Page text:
Meet Gladys Bentley: The Gender Non-Conforming Queen of the Harlem Renaissance

Written by Jasica Gill

Illustration by: Paulina Zepeda

Illustration by: Paulina Zepeda


Women from all walks of life are held to a different and much higher standard in order to gain the same recognition as the men around them. This is especially true in the music and entertainment industry. The theme of women having to perform to the best of their ability not only in their craft, but in every other facet of their lives, isn’t new to women today. This issue has been around for as long as women have had talent and the desire to display it. Despite the odds against them, women have always found ways to shine bright even when their lights have been systemically sabotaged by the powers that be.

Gladys Alberta Bentley, who often performed under her drag-king name Bobbie Minton, was a Black gender-nonconforming lesbian who dominated the Harlem Renaissance scene. Her dynamic piano playing, blues songs about sexism and abusive relationships, and ability to alter her voice in a way that sounded identical to a trumpet, attracted audiences of all types.


Born on August 12, 1907, an opulent Leo, Gladys Bentley was destined to show up and show out. From an early age, she felt different and wrote about this in her 1952 “I Am A Woman Again” profile published in Ebony magazine. There she explains how she loved to don her brother’s clothes, and only after ridicule from other children and her own parents, she conceded to wear feminine clothes. Music and entertainment, however, brought Bentley back into the style of clothing and gender expression that she felt most comfortable in. She recalls being at Connie’s Inn one night in Harlem where she met a friend who told her that the Mad House, a popular nearby nightclub  was looking for a pianist to start working right away. The caveat was that they were looking for a male pianist to take the spot. Bentley replied with the same confidence and poise reflected in her performances, “There’s no better time for them to start using a girl.” From there it was history and she went on to perform at all types of nightclubs and bars, including the Harry Hansberry Clam House, which was regarded as the most swinging gay uptown establishment during the Renaissance years.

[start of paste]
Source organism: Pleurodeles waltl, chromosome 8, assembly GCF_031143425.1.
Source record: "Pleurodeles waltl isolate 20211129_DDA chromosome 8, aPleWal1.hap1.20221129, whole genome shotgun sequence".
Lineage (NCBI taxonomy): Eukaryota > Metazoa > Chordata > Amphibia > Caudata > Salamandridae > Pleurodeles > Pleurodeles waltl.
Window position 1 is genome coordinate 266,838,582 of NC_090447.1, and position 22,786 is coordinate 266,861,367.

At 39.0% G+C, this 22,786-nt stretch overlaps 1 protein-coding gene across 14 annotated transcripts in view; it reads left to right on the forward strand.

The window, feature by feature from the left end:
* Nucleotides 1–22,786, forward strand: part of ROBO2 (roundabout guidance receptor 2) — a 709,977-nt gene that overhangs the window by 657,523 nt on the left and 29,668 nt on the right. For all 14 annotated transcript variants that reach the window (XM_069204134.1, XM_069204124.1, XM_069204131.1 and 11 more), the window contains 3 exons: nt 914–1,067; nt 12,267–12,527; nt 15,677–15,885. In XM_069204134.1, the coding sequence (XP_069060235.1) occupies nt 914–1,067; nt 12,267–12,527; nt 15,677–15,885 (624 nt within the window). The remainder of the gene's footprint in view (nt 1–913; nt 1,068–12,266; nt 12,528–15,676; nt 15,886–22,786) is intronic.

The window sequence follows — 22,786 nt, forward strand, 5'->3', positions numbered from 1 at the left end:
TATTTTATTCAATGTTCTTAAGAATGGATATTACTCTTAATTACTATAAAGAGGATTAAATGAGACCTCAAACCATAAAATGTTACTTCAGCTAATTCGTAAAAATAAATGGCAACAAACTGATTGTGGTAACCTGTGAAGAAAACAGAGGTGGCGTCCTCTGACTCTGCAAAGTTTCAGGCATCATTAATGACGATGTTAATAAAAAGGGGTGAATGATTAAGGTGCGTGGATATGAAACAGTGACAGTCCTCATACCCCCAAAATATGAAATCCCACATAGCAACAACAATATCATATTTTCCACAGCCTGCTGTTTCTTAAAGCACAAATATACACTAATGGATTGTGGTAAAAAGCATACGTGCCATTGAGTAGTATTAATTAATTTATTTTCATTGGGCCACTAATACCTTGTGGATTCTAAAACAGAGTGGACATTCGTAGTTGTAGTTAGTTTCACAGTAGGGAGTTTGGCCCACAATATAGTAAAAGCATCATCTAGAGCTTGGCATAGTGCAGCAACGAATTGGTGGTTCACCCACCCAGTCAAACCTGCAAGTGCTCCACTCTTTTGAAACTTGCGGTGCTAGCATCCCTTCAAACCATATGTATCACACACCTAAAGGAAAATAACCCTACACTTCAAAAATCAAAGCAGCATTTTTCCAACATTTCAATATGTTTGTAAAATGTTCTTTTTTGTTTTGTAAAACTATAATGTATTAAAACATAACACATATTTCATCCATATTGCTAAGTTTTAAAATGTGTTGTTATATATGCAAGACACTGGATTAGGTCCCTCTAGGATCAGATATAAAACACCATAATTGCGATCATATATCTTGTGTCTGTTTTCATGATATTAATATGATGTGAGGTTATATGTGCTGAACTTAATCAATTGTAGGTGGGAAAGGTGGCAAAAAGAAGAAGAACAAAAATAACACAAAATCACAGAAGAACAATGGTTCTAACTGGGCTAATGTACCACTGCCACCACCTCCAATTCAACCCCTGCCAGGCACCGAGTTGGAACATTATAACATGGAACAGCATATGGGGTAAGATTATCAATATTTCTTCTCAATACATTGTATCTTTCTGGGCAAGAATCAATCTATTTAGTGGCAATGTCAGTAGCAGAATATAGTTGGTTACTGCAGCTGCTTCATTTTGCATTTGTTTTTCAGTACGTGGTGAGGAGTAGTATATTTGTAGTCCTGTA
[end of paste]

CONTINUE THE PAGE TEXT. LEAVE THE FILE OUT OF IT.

Bentley describes how she went from performing in skirts, full dress shirts, and oxfords in her earlier years to tailor-made suits with tails, top hats, and a cane to match each costume. As she gained more recognition and success, she felt more comfortable embracing her true self, which she had spent much of her childhood suppressing.


Not only was Bentley loved dearly by her audience, she was also a darling of several literary geniuses and social activists of the time. In Langston Hughes’s autobiography The Big Sea, he refers to Bentley as an “amazing exhibition of musical energy--a large, dark, masculine lady, whose feet pounded the floor while her fingers pounded the keyboard--a perfect piece of African Sculpture, animated by her own rhythm.”

Throughout her life Bentley continued to win the hearts of those around her, but ultimately struggled to find peace within herself.  She notes in her Ebony profile how despite being a successful star, she was ultimately a sad and lonely person.

In later years, her acclaimed article would receive backlash from critics as she seemed to denounce many of the labels she appeared to pioneer throughout her years as a drag performer. She was known by most as an out and proud lesbian, yet in her profile, she claims to have been cured of her queer ways, and “found happiness in love after medical treatment to correct her strange affliction”.

However, it’s important to take a deeper look into the context and year that her account was published. Assistant Professor of Minority Studies and author Regina V. Jones explains in her essay that during the McCarthy Era, lesbian women and gay men were outlawed and lost their jobs consequently when their sexuality became public knowledge. Jones speculates that the politics of the time forced Bentley back into the closet, and her Ebony confessional was a means to appease the black middle-class bourgeois the magazine catered to. She had a “lavender marriage” and began wearing dresses again as a way to preserve her career and safety.


One cannot for certain say how exactly Gladys Bentley felt about her sexuality and gender, however, it is clear that she challenged the norms and did what she could to feed her soul. In a world where the intersections of her identity made it more than difficult to navigate and find happiness, she still left a legacy of excellent music, performanship, and style. Her talent and love for music opened up doors that may not have been accessible to those with similar realities, but the fact that she gained such recognition, hopefully inspired and motivated those who identified with her to keep pushing and going.

Her music can be found on most streaming platforms, and you would be doing yourself a huge disservice by not exploring it.

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